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CMS Attributes Steady Rates of Health Spending Growth to Recession, Lower Use of Services

By Nellie Bristol, CQ HealthBeat Associate Editor

January 10, 2012 -- The lingering effects of the recession kept people from using medical services, leading to the second year of historically slow growth and a stabilization of health spending as a share of gross domestic product, the Centers for Medicare and Medicaid Services (CMS) actuaries recently reported.

Health spending increased 3.9 percent in 2010, up slightly from 3.8 percent in 2009. Rates over the previous several decades ranged from a high of 13.1 percent in 1980 to 4.7 percent in 2008, according to the actuaries' yearly report, published in the January issue of Health Affairs. As a result of the slowing, health spending as a share of the gross domestic product stayed at 17.9 percent for the second consecutive year.

Overall, health spending totaled $2.6 trillion in 2010, or $8,404 per person, compared with 2009 when spending was $2.5 trillion, or $8,149 per capita.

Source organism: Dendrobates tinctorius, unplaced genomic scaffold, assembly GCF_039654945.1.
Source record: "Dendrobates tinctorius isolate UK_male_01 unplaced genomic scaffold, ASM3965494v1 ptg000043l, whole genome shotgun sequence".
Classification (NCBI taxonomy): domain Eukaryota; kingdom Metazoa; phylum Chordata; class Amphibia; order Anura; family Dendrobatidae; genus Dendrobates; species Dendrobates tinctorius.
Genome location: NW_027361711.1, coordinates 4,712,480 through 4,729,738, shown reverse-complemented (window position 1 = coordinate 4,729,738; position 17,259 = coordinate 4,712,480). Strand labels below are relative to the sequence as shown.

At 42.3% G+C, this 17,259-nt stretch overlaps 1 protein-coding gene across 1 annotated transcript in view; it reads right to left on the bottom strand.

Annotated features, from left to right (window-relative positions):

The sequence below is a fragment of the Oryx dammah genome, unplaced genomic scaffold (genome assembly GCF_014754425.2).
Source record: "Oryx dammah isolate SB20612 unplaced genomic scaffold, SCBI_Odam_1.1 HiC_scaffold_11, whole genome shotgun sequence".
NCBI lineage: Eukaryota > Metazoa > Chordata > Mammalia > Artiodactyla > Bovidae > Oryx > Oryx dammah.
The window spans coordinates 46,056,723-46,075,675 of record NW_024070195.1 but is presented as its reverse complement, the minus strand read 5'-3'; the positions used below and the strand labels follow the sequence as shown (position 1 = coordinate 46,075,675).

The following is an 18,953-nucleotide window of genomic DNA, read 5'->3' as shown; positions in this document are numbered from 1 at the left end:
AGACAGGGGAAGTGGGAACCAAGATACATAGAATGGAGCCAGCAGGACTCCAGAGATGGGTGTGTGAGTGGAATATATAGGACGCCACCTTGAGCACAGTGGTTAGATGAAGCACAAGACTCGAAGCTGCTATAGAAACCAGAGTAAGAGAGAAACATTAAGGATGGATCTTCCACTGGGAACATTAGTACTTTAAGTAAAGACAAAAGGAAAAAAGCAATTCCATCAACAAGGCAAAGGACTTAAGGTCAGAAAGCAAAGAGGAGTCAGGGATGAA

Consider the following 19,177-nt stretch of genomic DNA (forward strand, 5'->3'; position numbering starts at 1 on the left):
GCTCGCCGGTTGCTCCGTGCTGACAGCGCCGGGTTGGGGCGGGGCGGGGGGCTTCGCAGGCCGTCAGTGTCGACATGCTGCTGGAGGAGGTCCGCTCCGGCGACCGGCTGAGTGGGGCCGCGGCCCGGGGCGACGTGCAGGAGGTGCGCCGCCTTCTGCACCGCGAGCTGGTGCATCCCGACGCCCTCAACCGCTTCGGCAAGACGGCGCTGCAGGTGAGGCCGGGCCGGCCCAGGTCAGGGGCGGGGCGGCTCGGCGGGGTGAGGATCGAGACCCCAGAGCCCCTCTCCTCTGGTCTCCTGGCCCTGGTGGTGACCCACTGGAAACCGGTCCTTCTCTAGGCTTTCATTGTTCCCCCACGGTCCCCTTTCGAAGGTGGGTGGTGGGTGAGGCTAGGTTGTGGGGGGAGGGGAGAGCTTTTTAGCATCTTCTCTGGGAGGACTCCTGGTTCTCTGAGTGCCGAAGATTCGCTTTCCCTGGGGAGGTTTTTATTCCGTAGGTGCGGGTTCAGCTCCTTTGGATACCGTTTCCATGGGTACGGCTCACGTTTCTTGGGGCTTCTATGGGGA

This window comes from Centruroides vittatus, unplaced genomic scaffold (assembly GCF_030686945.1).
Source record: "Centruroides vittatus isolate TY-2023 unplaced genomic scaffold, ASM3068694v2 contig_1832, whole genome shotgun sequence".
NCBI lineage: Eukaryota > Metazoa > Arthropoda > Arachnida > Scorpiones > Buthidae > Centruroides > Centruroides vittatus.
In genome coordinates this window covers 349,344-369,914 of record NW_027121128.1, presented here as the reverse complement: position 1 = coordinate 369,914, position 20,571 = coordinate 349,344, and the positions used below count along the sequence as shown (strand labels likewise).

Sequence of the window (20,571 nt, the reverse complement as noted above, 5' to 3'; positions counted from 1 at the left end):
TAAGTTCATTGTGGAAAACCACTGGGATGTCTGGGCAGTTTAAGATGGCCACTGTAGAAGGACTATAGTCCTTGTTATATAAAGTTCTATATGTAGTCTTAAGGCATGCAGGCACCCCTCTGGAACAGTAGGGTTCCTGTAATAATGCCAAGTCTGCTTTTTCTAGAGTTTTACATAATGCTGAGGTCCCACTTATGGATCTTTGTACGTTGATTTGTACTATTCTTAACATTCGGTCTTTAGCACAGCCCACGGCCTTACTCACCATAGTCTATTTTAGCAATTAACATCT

The study says the health care overhaul (PL 111-148, PL 111-152) had little effect on growth figures. While some provisions of the law are in effect, including some drug-related benefits and a high-risk pool to cover those with pre-existing conditions, the act added only 0.1 percentage point to the total. The act "had a negligible impact on total spending or shifted the distribution of spending without affecting the overall rate of growth," the analysis says.

"The slow growth in health spending in 2009 and 2010 was influenced by slower growth in the use of health care goods and services as consumers remained cautious about their spending—in part because of losses of private health insurance coverage, lower median household income and future financial uncertainty," the report says.

Driving the trend was lower spending for hospital care and physician and clinical services, as well as "record low growth" in prescription drug costs, the researchers say. Hospital care spending grew 4.9 percent, compared to 6.4 percent in 2009.